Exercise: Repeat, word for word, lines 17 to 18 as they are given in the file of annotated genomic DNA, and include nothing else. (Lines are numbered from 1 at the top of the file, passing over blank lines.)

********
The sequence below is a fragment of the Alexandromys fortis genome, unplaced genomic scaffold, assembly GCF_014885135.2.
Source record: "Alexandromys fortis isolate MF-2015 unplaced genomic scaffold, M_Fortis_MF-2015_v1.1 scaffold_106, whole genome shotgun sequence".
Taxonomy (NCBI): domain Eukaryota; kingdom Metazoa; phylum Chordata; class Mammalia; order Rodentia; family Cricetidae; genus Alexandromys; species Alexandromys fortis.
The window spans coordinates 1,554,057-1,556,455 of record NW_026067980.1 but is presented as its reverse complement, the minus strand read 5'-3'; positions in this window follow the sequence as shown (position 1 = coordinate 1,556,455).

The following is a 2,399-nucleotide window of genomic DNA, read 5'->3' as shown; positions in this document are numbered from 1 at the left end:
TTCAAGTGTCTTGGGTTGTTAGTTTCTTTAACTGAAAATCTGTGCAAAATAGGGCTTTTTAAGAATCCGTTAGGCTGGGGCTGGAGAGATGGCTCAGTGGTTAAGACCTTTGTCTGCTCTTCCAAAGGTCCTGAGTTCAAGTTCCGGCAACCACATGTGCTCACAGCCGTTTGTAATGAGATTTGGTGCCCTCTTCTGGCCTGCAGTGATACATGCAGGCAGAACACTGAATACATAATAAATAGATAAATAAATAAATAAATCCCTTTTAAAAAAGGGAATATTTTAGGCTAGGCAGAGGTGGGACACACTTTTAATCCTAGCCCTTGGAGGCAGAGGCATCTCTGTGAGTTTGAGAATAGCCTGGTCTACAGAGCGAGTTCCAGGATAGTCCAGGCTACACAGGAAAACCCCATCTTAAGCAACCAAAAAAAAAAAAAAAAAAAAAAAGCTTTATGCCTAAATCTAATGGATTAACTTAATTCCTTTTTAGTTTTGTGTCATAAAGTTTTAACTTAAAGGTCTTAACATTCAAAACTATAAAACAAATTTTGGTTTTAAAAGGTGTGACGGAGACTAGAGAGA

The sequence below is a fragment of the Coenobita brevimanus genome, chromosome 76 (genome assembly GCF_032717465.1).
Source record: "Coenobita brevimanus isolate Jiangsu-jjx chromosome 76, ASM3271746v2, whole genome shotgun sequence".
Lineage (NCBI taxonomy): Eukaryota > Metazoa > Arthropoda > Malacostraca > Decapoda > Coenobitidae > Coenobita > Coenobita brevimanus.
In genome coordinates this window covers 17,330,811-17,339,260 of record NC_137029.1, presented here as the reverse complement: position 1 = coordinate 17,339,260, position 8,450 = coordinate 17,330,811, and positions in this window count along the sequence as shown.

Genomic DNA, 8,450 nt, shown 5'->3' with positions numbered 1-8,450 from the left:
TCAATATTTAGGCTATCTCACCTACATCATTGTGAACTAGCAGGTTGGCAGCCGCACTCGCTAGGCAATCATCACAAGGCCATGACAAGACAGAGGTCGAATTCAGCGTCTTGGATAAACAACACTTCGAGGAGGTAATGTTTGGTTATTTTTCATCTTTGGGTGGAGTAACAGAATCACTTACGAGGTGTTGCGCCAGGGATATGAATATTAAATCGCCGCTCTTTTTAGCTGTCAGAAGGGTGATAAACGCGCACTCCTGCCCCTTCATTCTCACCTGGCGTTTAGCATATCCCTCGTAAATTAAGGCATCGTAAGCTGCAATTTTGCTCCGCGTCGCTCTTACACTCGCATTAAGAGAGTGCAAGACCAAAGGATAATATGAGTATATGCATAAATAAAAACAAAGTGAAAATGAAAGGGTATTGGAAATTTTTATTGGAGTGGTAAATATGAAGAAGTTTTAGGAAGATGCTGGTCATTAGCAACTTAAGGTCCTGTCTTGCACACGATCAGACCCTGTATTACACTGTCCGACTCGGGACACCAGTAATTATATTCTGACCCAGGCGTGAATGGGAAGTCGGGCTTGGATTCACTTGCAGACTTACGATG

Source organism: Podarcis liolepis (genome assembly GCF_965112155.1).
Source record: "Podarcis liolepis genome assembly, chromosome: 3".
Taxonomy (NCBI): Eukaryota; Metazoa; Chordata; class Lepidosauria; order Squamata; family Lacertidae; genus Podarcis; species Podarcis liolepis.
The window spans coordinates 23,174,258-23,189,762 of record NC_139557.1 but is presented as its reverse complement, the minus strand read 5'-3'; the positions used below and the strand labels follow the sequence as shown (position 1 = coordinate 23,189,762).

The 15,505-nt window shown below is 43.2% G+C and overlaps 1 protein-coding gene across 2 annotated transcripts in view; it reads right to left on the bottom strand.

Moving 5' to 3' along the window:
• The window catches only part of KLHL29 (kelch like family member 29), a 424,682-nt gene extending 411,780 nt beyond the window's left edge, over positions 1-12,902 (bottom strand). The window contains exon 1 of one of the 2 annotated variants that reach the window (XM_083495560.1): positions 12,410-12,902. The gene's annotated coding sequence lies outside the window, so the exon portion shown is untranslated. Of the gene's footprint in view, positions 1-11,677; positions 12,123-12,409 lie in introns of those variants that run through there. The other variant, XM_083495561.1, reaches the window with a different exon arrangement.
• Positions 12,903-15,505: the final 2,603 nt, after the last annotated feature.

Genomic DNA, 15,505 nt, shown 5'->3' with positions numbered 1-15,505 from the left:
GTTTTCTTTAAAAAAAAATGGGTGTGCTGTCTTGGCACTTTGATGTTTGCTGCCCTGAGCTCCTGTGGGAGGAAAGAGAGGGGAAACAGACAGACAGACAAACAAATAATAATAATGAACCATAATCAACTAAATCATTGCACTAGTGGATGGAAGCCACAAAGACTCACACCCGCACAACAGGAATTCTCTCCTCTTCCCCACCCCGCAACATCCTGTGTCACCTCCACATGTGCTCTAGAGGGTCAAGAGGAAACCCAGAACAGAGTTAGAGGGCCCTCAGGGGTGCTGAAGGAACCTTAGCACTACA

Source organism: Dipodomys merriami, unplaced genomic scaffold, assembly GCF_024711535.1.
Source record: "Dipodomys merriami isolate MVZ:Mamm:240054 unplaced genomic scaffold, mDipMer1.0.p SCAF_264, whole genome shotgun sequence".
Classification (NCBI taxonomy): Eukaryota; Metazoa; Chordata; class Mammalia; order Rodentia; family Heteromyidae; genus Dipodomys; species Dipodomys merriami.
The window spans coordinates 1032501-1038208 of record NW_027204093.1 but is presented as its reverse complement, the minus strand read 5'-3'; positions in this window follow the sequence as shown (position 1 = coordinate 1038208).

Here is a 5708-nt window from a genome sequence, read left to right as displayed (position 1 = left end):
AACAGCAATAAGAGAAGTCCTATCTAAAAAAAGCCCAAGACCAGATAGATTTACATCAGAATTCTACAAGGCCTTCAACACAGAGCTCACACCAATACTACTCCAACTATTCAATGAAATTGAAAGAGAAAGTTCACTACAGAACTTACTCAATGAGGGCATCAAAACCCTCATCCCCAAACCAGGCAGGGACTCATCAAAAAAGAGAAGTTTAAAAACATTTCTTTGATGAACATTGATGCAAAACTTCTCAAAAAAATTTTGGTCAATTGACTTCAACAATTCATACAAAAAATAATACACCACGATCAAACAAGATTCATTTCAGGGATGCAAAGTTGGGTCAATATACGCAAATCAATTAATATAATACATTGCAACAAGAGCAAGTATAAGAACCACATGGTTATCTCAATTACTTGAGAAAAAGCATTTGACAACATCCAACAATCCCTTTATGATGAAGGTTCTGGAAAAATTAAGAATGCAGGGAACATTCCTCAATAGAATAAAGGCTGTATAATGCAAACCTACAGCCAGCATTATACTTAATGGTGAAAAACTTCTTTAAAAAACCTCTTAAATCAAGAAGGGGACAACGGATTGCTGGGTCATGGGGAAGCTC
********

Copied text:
The 15,505-nt window shown below is 43.2% G+C and overlaps 1 protein-coding gene across 2 annotated transcripts in view; it reads right to left on the bottom strand.

Moving 5' to 3' along the window: